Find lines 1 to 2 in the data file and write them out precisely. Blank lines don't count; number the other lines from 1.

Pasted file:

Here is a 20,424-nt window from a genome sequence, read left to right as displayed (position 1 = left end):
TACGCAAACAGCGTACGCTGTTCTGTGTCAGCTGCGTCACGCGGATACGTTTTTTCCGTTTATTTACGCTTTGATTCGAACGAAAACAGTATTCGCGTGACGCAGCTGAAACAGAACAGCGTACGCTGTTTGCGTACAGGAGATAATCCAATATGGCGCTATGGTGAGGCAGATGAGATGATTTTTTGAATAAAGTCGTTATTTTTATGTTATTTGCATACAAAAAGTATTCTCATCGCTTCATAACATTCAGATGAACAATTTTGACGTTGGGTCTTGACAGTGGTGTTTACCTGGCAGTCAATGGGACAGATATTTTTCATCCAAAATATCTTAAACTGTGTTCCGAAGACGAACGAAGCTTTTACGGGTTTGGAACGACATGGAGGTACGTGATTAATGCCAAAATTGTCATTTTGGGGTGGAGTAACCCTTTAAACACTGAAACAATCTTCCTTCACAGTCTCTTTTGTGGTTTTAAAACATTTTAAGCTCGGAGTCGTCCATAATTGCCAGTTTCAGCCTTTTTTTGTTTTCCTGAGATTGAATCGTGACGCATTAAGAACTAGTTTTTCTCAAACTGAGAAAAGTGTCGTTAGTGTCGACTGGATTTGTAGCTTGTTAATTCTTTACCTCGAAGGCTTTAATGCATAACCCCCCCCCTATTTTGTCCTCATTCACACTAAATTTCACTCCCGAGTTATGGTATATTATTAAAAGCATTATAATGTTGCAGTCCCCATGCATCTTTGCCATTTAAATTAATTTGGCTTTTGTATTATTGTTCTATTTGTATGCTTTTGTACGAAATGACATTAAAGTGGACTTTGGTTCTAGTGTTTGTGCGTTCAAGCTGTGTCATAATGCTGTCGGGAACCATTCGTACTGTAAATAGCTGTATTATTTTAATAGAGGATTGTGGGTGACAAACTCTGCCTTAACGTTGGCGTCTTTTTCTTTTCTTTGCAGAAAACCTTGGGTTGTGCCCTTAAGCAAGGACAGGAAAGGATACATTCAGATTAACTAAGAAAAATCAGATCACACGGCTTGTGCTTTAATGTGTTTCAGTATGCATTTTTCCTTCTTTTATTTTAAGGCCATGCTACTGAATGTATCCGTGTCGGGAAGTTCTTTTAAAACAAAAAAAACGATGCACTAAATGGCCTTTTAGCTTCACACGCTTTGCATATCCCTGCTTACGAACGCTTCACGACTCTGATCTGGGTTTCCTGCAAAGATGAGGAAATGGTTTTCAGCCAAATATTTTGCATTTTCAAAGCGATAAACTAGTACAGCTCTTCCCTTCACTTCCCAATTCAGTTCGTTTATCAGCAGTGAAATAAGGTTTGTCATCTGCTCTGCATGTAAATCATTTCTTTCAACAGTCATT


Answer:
Here is a 20,424-nt window from a genome sequence, read left to right as displayed (position 1 = left end):
TACGCAAACAGCGTACGCTGTTCTGTGTCAGCTGCGTCACGCGGATACGTTTTTTCCGTTTATTTACGCTTTGATTCGAACGAAAACAGTATTCGCGTGACGCAGCTGAAACAGAACAGCGTACGCTGTTTGCGTACAGGAGATAATCCAATATGGCGCTATGGTGAGGCAGATGAGATGATTTTTTGAATAAAGTCGTTATTTTTATGTTATTTGCATACAAAAAGTATTCTCATCGCTTCATAACATTCAGATGAACAATTTTGACGTTGGGTCTTGACAGTGGTGTTTACCTGGCAGTCAATGGGACAGATATTTTTCATCCAAAATATCTTAAACTGTGTTCCGAAGACGAACGAAGCTTTTACGGGTTTGGAACGACATGGAGGTACGTGATTAATGCCAAAATTGTCATTTTGGGGTGGAGTAACCCTTTAAACACTGAAACAATCTTCCTTCACAGTCTCTTTTGTGGTTTTAAAACATTTTAAGCTCGGAGTCGTCCATAATTGCCAGTTTCAGCCTTTTTTTGTTTTCCTGAGATTGAATCGTGACGCATTAAGAACTAGTTTTTCTCAAACTGAGAAAAGTGTCGTTAGTGTCGACTGGATTTGTAGCTTGTTAATTCTTTACCTCGAAGGCTTTAATGCATAACCCCCCCCCTATTTTGTCCTCATTCACACTAAATTTCACTCCCGAGTTATGGTATATTATTAAAAGCATTATAATGTTGCAGTCCCCATGCATCTTTGCCATTTAAATTAATTTGGCTTTTGTATTATTGTTCTATTTGTATGCTTTTGTACGAAATGACATTAAAGTGGACTTTGGTTCTAGTGTTTGTGCGTTCAAGCTGTGTCATAATGCTGTCGGGAACCATTCGTACTGTAAATAGCTGTATTATTTTAATAGAGGATTGTGGGTGACAAACTCTGCCTTAACGTTGGCGTCTTTTTCTTTTCTTTGCAGAAAACCTTGGGTTGTGCCCTTAAGCAAGGACAGGAAAGGATACATTCAGATTAACTAAGAAAAATCAGATCACACGGCTTGTGCTTTAATGTGTTTCAGTATGCATTTTTCCTTCTTTTATTTTAAGGCCATGCTACTGAATGTATCCGTGTCGGGAAGTTCTTTTAAAACAAAAAAAACGATGCACTAAATGGCCTTTTAGCTTCACACGCTTTGCATATCCCTGCTTACGAACGCTTCACGACTCTGATCTGGGTTTCCTGCAAAGATGAGGAAATGGTTTTCAGCCAAATATTTTGCATTTTCAAAGCGATAAACTAGTACAGCTCTTCCCTTCACTTCCCAATTCAGTTCGTTTATCAGCAGTGAAATAAGGTTTGTCATCTGCTCTGCATGTAAATCATTTCTTTCAACAGTCATT